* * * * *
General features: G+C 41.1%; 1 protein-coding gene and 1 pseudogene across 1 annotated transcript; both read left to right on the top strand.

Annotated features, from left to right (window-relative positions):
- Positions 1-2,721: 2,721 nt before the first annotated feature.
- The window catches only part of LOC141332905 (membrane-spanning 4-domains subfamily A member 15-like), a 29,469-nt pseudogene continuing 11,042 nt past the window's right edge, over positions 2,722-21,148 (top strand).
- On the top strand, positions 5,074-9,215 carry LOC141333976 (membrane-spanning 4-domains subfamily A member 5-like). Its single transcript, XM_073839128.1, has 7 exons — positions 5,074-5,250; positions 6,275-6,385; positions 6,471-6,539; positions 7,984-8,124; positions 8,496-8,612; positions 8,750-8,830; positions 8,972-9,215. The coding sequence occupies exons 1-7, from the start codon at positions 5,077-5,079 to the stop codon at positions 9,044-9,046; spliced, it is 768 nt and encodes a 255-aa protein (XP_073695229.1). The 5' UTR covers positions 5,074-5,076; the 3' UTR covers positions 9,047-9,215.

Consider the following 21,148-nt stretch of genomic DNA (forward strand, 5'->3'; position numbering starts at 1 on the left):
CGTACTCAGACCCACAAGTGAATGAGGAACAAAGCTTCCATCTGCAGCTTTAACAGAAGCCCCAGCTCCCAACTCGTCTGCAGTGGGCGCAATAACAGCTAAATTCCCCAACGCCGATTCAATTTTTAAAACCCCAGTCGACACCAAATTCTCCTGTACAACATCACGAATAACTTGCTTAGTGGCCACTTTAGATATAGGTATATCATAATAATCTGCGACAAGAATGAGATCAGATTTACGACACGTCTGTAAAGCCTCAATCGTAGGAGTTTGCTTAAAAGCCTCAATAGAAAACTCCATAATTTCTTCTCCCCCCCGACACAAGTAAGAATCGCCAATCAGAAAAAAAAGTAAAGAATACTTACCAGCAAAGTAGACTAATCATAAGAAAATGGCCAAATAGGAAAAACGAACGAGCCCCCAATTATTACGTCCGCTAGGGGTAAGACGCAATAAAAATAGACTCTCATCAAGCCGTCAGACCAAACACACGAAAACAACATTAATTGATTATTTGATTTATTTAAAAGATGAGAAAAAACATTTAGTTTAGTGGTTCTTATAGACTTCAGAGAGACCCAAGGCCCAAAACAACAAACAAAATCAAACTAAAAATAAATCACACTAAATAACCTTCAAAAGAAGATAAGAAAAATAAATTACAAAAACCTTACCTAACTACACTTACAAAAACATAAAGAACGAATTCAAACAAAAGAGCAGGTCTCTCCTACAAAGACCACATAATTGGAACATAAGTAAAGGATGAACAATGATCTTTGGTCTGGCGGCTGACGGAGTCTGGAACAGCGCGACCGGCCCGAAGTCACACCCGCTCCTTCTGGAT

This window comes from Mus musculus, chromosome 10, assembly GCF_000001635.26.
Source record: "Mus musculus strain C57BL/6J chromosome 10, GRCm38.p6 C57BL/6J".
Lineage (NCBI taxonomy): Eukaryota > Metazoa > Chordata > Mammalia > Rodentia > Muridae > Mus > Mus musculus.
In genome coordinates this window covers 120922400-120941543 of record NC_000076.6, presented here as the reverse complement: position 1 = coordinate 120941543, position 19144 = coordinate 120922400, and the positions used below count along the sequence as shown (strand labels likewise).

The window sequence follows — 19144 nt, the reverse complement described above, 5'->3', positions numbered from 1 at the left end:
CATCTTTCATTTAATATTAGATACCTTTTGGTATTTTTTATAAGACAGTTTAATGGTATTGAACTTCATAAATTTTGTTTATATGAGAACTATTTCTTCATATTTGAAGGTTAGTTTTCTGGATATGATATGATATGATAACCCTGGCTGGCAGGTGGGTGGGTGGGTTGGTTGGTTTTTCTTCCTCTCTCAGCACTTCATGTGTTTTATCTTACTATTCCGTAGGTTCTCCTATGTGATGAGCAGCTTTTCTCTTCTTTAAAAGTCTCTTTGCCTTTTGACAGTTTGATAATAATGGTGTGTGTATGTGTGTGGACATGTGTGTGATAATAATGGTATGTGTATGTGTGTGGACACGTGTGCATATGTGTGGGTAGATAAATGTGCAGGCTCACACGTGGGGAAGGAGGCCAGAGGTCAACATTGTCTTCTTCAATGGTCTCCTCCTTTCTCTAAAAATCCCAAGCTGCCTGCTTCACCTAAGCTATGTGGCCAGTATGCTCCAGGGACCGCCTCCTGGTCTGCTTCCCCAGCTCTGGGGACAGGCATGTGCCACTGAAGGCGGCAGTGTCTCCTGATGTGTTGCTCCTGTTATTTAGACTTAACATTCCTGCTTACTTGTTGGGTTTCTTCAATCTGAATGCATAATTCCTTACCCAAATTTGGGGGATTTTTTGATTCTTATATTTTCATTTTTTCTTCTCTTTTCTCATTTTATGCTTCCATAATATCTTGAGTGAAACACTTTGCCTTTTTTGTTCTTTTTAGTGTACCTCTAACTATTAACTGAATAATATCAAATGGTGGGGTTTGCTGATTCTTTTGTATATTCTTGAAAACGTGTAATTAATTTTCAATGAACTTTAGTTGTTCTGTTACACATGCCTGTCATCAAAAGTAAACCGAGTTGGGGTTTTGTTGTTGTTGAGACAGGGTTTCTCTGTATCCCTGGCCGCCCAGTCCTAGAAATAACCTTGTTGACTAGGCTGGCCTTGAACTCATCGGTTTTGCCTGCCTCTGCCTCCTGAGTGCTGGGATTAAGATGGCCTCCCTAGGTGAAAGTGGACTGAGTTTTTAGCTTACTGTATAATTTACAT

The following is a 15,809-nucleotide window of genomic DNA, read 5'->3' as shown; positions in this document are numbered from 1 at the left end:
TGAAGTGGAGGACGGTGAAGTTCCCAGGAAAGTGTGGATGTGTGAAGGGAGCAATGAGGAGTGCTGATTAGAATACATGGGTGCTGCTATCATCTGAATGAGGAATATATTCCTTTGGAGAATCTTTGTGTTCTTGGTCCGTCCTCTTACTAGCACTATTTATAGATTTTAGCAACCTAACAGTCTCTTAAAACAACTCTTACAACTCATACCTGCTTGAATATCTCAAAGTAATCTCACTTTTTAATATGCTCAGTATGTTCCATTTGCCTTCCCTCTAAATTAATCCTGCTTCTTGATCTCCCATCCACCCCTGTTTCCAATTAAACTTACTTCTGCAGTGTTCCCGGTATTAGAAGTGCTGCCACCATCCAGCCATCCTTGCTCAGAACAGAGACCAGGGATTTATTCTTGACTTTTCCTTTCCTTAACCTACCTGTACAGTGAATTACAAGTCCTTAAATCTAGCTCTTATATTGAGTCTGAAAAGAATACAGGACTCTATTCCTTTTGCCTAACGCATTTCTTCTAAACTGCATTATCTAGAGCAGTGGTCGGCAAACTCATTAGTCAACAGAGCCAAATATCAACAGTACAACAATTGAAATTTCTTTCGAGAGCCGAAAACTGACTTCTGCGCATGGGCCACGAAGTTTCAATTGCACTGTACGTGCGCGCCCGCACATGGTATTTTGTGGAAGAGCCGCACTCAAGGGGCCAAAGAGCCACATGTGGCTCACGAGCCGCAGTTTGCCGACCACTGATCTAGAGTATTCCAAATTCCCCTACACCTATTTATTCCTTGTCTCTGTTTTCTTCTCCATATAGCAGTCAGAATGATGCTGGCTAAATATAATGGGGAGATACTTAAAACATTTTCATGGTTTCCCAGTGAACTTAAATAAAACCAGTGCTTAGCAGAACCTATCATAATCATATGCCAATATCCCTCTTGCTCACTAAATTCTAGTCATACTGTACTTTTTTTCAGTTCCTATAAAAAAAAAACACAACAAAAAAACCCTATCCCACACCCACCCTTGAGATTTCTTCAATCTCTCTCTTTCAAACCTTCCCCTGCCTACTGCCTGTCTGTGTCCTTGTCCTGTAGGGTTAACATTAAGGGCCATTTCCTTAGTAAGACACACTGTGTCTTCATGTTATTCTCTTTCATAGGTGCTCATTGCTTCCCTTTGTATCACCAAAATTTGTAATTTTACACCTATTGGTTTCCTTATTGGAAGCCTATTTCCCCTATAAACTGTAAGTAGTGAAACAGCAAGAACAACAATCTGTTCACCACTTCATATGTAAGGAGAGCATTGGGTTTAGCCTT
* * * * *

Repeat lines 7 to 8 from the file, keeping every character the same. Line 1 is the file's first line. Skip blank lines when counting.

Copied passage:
CGTACTCAGACCCACAAGTGAATGAGGAACAAAGCTTCCATCTGCAGCTTTAACAGAAGCCCCAGCTCCCAACTCGTCTGCAGTGGGCGCAATAACAGCTAAATTCCCCAACGCCGATTCAATTTTTAAAACCCCAGTCGACACCAAATTCTCCTGTACAACATCACGAATAACTTGCTTAGTGGCCACTTTAGATATAGGTATATCATAATAATCTGCGACAAGAATGAGATCAGATTTACGACACGTCTGTAAAGCCTCAATCGTAGGAGTTTGCTTAAAAGCCTCAATAGAAAACTCCATAATTTCTTCTCCCCCCCGACACAAGTAAGAATCGCCAATCAGAAAAAAAAGTAAAGAATACTTACCAGCAAAGTAGACTAATCATAAGAAAATGGCCAAATAGGAAAAACGAACGAGCCCCCAATTATTACGTCCGCTAGGGGTAAGACGCAATAAAAATAGACTCTCATCAAGCCGTCAGACCAAACACACGAAAACAACATTAATTGATTATTTGATTTATTTAAAAGATGAGAAAAAACATTTAGTTTAGTGGTTCTTATAGACTTCAGAGAGACCCAAGGCCCAAAACAACAAACAAAATCAAACTAAAAATAAATCACACTAAATAACCTTCAAAAGAAGATAAGAAAAATAAATTACAAAAACCTTACCTAACTACACTTACAAAAACATAAAGAACGAATTCAAACAAAAGAGCAGGTCTCTCCTACAAAGACCACATAATTGGAACATAAGTAAAGGATGAACAATGATCTTTGGTCTGGCGGCTGACGGAGTCTGGAACAGCGCGACCGGCCCGAAGTCACACCCGCTCCTTCTGGAT

This window comes from Mus musculus, chromosome 10, assembly GCF_000001635.26.